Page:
The Case of the Vanishing Honeybees
- More in The Honeybee Man Classroom Bookshelf Blog Entry. The following Teaching Invitations can be found in our entry on The Honeybee Man: Where’s Your Honey From?; Taste and Sensory Details; Meet the Bees; Queen Bees and World History; Local Food Production; Colony Collapse Disorder.
- Duet Model Reading. Read The Case of the Vanishing Honeybees: A Scientific Mystery along with Markle’s 2012 title The Case of the Vanishing Golden Frogs: A Scientific Mystery in a Duet Model reading (see our Teaching WithText Sets entry) to compare content, genre, and writing style. Discuss similarities and differences in the plight of these species and efforts to improve conditions. Consider how Markle provides the reader with information about the species and how she structures the text to support readers’ understandings. Be sure to also consider the genre of the photo essay as a vehicle for science writing. After reading, examining, and discussing these two titles, students may be inspired to create their own nature-themed photo-essays.
- Processes of Pollination. Read Bobbie Kalman’s What is Pollination to expand students’ knowledge of the processes of pollination. Ask students to create visual representations of their understanding of the processes involved in pollination. Use the diagrams that you find in the collection of honeybee books below as models for student created representation. Arrange for students to have the opportunity to visit another classroom to show and explain their diagrams.
- A Timeline of Colony Collapse Disorder (CCD). Include The Case of the Vanishing Honeybees in a text set with The Hive Detectives, The Buzz About Bees, and an array of the digital texts below. Divide students into groups to work on detailing sections of a timeline that tracks beginning awareness of CCD, efforts to investigate the causes of CCD, and ups and downs in the honeybee population. Consider using a roll of craft paper to create a wall length mural timeline that tracks the progression of scientific knowledge about CCD.
- Learning More About Bees. Use the collection of survey texts about honeybees listed below along with Markle’s book to learn more about the behaviors and roles of honeybees. Divide your class up into working groups based on sub-topics that you and/or your students identify, for example: honeymaking; colony life, beekeeping; uses for honey. Groups should put together a written product to demonstrate their learning. This could take the form of a group-authored and illustrated book, a Voice Thread, or a PowerPoint presentation.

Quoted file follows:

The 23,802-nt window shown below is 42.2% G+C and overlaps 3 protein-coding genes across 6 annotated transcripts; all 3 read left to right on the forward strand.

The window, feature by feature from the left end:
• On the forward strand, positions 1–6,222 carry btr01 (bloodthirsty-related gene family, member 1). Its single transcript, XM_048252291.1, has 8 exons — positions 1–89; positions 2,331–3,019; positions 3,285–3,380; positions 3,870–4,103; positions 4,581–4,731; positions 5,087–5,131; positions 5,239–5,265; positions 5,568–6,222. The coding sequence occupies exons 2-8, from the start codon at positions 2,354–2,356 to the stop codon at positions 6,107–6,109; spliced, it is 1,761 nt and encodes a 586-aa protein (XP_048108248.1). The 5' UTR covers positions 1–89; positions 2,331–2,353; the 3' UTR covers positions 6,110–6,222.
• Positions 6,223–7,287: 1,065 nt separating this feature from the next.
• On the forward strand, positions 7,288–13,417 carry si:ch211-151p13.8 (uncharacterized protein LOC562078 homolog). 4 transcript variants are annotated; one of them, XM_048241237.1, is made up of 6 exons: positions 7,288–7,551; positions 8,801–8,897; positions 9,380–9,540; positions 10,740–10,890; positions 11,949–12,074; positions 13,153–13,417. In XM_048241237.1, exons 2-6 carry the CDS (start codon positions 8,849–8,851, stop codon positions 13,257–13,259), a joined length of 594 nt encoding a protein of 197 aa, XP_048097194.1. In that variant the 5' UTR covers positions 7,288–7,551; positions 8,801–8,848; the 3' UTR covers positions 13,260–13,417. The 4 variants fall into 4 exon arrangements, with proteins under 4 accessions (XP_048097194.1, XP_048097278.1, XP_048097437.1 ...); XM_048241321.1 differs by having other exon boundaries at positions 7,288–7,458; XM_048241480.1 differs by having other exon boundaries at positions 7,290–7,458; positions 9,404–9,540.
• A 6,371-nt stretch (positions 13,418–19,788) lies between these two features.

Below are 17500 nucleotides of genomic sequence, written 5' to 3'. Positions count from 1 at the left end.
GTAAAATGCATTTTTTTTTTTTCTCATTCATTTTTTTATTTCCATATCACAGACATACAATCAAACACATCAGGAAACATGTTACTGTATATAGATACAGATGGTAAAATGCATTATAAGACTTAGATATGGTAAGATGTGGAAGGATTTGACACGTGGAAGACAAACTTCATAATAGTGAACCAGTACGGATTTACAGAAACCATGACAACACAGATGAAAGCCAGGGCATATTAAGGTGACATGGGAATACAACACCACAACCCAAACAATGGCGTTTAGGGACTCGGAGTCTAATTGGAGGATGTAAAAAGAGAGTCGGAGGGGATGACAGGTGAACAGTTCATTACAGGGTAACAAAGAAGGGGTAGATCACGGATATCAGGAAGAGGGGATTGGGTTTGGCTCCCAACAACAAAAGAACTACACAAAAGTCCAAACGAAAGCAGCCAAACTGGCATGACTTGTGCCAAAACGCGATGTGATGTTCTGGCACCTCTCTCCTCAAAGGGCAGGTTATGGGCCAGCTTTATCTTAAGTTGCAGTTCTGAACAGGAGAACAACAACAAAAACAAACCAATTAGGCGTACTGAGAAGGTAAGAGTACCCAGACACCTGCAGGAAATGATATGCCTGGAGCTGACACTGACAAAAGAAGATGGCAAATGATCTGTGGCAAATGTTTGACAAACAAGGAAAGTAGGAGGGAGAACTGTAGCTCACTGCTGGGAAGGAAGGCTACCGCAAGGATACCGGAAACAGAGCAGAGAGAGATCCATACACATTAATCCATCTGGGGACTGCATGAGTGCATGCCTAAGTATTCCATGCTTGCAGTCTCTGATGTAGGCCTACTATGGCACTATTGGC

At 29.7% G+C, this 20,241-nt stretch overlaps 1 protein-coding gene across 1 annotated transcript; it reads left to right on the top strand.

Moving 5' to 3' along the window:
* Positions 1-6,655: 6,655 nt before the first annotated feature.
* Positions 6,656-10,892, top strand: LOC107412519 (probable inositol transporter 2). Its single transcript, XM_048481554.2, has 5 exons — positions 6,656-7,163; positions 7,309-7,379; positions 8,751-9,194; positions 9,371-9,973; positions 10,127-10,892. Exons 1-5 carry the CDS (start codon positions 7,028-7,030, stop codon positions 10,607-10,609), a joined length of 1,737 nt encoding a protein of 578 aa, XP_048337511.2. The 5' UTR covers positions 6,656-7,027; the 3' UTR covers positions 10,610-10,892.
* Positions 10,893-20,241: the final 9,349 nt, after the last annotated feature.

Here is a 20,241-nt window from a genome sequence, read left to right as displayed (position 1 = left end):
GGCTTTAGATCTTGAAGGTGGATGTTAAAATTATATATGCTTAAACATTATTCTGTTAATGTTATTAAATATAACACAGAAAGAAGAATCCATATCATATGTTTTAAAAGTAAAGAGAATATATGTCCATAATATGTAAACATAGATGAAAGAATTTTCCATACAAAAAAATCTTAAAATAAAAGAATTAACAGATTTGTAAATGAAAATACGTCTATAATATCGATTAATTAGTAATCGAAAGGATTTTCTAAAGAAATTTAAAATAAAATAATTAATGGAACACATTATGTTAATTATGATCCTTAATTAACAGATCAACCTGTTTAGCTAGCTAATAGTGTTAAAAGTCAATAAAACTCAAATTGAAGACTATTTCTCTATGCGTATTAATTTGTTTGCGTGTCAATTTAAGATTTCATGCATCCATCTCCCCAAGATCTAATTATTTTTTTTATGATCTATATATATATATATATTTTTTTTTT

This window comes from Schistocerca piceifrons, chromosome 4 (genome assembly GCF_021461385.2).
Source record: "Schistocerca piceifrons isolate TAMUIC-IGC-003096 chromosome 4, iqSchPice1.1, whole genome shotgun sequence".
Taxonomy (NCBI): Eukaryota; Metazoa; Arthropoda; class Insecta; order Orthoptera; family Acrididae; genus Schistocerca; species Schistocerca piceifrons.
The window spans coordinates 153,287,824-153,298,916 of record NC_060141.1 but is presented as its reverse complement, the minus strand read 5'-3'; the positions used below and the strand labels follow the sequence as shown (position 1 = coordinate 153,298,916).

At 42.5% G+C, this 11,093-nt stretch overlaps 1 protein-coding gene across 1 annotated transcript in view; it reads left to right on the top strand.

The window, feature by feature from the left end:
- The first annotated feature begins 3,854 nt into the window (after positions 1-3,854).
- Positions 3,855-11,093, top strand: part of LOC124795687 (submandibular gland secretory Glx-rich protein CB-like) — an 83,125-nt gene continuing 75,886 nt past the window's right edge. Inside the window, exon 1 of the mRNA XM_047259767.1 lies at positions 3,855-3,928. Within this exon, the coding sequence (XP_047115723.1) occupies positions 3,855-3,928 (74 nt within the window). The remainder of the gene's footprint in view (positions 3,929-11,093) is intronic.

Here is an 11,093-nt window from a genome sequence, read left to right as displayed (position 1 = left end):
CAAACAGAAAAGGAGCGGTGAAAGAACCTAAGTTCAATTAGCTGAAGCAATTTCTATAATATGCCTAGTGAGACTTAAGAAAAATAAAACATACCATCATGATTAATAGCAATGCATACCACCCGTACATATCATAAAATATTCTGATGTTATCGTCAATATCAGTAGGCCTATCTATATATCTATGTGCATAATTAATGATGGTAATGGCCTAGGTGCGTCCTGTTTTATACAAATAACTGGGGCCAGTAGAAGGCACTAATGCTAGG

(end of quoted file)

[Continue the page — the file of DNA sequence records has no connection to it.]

- First Hand Research: Interview a Beekeeper. In her author’s note, Sandra Markle describes her research process and how she “talked to beekeepers and became caught up in the very personal side of the story of the vanishing honeybees” (p. 44). Arrange for students to have an opportunity to interview a local beekeeper, ideally in person, but possibly by Skype. Students should prepare interview questions in advance.
- Human Impact on Animal Population. Gather together a collection of books that highlight species in crisis. Your text set might include The Case of the Vanishing Honeybees, The Case of the Vanishing Golden Frogs, The Wolves are Back, and A Place for Butterflies along with any other digital texts you feel are appropriate that highlight the plight of threatened animals in your area or around the globe. Create a graphic organizer that guides students to read across these texts noting: initial awareness of the problem, suspect causes for the decline, and efforts to bolster survival rates. As an extension of this study students might further explore suspected causes such as habitat destruction,
- Bee Poetry. After reading Markle’s books and several other books that highlight the important role that honeybees play in an ecosystem, share with students the bee poems found in UnBEElievables, Joyful Noise: Poems for Two Voices, and Seeds, Bees, Butterflies, and More!: Poems for Two Voices. Invite your students to use these poems as models for their own compositions; these compositions should reflect their learning about honeybees (be scientifically accurate). Hold a honeybee poetry event at which students read and perform their poems.
- Endangered Species Act. 2013 marks the 40th anniversary of the Endangered Species Act. Explore the U.S. Fish and Wildlife Services website to learn more about the Act and its accomplishments. Use The Case of the Vanishing Honeybees as a launching point for discussion of competing interests and their relation to species survival. For example, who stands to gain and lose if stricter regulations on pesticide use were put into place to reduce damaging effects on honeybee populations. Students can conduct an internet search for “Bayer and Colony Collapse Disorder” to find several documents that discuss the Bayer company’s response to a claim that a class of pesticides they produce for a commonly used pesticide is implicated in CCD. Invite students to consider how community actions might support or hinder honeybee population growth. Students could write opinion pieces to submit to a local community publication.
Filed under: Nonfiction
About Erika Thulin Dawes
Erika is a professor of language and literacy at Lesley University. A former classroom teacher, reading specialist, and literacy supervisor, she now teaches courses in children’s literature, early literacy, and literacy methods. Erika is the co-author of Learning to Write with Purpose, Teaching with Text Sets, and Teaching to Complexity.
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